Card making · Craft · My other ramblings

Cutter VS Cutter

Not a dodgy rip off of some 1970s film about warring parents but a debate, discussion and critical comparison of my two biggest cardmaking purchases, in terms of cost and storage. I am very lucky that over the years I have been able to save up and purchase both a manual die cutter (a Cuttlebug and then a Sizzix Big Shot Plus) and an electronic cutter (Cricut personal cutter). When I was making a card the other day using the Cricut it got me thinking, which is better? Which would I give up if I had to? There’s a lot to consider, so I’ve broken it down into sections that were relevant to me and pitted them against each other. In the red corner we have the electronic cutter, and in the blue we have the manual cutter. Let the battle commence!

Initial Costs

These obviously vary depending on what type of machine you buy, whether it is new or preloved, whether it comes as part of a bundle or standalone etc. Both of my machines were purchased through eBay. The Cricut was a small bundle with cutting mat, 2 cartridges and the machine for around £80, the Big Shot was around £100 with cutting plates but no extras. It’s quite hard to compare which was better value, but if I hadn’t already got a selection of cutting dies then I would have looked around for a bundle. As it was, it was only intended to replace my Cuttlebug which had sadly given up after 6 long years. It looks like the electronic cutter wins this round!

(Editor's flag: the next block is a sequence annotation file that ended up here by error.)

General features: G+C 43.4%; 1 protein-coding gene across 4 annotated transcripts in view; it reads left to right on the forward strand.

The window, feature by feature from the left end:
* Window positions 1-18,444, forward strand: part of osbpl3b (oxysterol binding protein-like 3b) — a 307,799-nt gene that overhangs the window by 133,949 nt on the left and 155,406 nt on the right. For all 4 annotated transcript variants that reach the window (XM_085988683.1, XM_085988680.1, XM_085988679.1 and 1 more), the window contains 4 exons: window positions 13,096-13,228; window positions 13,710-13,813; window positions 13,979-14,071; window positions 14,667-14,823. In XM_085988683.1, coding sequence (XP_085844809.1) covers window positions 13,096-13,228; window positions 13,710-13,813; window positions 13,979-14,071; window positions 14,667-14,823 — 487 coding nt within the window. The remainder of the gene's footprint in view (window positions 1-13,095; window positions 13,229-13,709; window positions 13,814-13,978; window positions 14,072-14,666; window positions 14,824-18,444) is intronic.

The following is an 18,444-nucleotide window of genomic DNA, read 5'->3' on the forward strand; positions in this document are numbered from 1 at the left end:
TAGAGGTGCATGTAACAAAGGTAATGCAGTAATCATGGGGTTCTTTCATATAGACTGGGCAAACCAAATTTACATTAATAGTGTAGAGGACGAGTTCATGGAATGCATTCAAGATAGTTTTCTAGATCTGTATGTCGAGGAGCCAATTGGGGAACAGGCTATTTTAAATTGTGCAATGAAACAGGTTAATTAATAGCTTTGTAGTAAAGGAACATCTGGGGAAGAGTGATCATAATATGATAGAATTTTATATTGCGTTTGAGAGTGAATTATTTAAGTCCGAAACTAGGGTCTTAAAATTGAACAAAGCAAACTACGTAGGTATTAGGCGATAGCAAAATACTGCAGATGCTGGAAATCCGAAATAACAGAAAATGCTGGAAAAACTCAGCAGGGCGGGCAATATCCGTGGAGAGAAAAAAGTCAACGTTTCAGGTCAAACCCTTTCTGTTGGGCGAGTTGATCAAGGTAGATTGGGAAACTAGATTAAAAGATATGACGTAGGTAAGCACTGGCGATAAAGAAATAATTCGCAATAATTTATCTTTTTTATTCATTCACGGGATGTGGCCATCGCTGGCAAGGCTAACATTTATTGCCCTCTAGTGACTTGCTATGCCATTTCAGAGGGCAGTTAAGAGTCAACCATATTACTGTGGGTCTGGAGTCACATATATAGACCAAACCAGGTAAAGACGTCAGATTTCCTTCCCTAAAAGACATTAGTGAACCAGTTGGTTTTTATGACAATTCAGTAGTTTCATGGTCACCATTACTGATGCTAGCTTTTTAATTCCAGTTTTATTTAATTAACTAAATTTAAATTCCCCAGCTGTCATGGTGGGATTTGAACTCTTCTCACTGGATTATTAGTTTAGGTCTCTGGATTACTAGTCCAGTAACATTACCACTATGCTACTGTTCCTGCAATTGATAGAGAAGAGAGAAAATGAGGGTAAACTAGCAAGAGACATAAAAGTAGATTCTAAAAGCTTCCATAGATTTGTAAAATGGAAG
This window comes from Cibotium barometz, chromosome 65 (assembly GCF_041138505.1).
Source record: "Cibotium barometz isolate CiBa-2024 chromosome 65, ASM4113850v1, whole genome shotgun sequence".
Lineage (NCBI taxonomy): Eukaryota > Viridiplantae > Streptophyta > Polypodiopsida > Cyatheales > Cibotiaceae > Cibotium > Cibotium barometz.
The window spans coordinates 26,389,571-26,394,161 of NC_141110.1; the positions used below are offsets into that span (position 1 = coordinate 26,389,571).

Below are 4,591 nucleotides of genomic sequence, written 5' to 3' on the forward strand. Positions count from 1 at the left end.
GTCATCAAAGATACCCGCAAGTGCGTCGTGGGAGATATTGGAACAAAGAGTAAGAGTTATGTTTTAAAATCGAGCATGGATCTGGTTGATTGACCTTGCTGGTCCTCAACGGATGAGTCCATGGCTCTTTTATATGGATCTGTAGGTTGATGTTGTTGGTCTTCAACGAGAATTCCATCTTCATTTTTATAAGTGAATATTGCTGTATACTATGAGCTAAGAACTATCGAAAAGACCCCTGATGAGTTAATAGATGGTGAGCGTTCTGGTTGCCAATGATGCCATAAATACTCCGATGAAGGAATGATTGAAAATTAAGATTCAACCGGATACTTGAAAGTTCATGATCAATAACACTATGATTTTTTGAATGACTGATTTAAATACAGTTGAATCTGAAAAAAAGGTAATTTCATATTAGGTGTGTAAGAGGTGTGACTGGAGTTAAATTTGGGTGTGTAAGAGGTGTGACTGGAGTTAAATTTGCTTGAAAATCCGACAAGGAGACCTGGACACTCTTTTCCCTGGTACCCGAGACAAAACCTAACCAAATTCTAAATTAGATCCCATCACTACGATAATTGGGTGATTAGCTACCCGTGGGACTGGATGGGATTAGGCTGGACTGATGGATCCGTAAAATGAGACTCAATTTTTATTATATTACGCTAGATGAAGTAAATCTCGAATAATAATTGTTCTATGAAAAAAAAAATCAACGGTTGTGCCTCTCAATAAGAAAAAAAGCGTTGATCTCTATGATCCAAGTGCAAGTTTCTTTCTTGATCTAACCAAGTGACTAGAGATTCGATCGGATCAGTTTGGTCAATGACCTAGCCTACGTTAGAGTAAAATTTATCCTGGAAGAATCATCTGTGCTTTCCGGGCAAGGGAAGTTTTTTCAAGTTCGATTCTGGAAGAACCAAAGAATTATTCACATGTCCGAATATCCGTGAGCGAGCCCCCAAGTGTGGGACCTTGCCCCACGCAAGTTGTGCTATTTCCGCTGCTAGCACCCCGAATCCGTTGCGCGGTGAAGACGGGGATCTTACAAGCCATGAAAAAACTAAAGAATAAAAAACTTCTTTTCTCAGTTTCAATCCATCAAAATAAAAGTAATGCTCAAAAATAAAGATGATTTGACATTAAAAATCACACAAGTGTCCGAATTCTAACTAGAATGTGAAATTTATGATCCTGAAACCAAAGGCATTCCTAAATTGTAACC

Running Costs

In this section I have included consumables as well as more permanent resources. Both machines have certain requirements in terms of consumables, the Big Shot has cutting plates which will need replacing eventually, though in 6 years I only bought one new set for the Cuttlebug so they aren’t something that needs to be regularly replaced. When I looked into it, they were around £20 for a set for the Big Shot Plus (which is slightly larger than A4). The Cricut has higher running costs as it requires both new blades and new cutting mats quite frequently. Both items cost around £10 for a set of 2, and are replaced on average once or twice a year. the life of the mats can be extended by using temporary adhesives, which I have managed to do successfully a few times now.

Both machines also require images to cut. The Big Shot uses metal dies, which vary in price from as little as 99p to as much as you are willing to pay! I have a few sets which I’ve bought, and they are becoming more common as gifts on papercraft magazines too.

The Cricut uses cartridges which have themed sets of images, fonts or both, along with different options for each image. (This is a real generalisation as each cartridge seems to have different features depending on the content.) The cartridges vary in price but as a guide they can be purchased from eBay for £10-£20 each. Other electronic cutters use digital images which can be downloaded or bought on CDs, and some let you design your own.

I think in the running costs category, the Big Shot wins as it needs minimal upkeep and can cut a lot of shapes with one set of cutting plates.

Ease of Use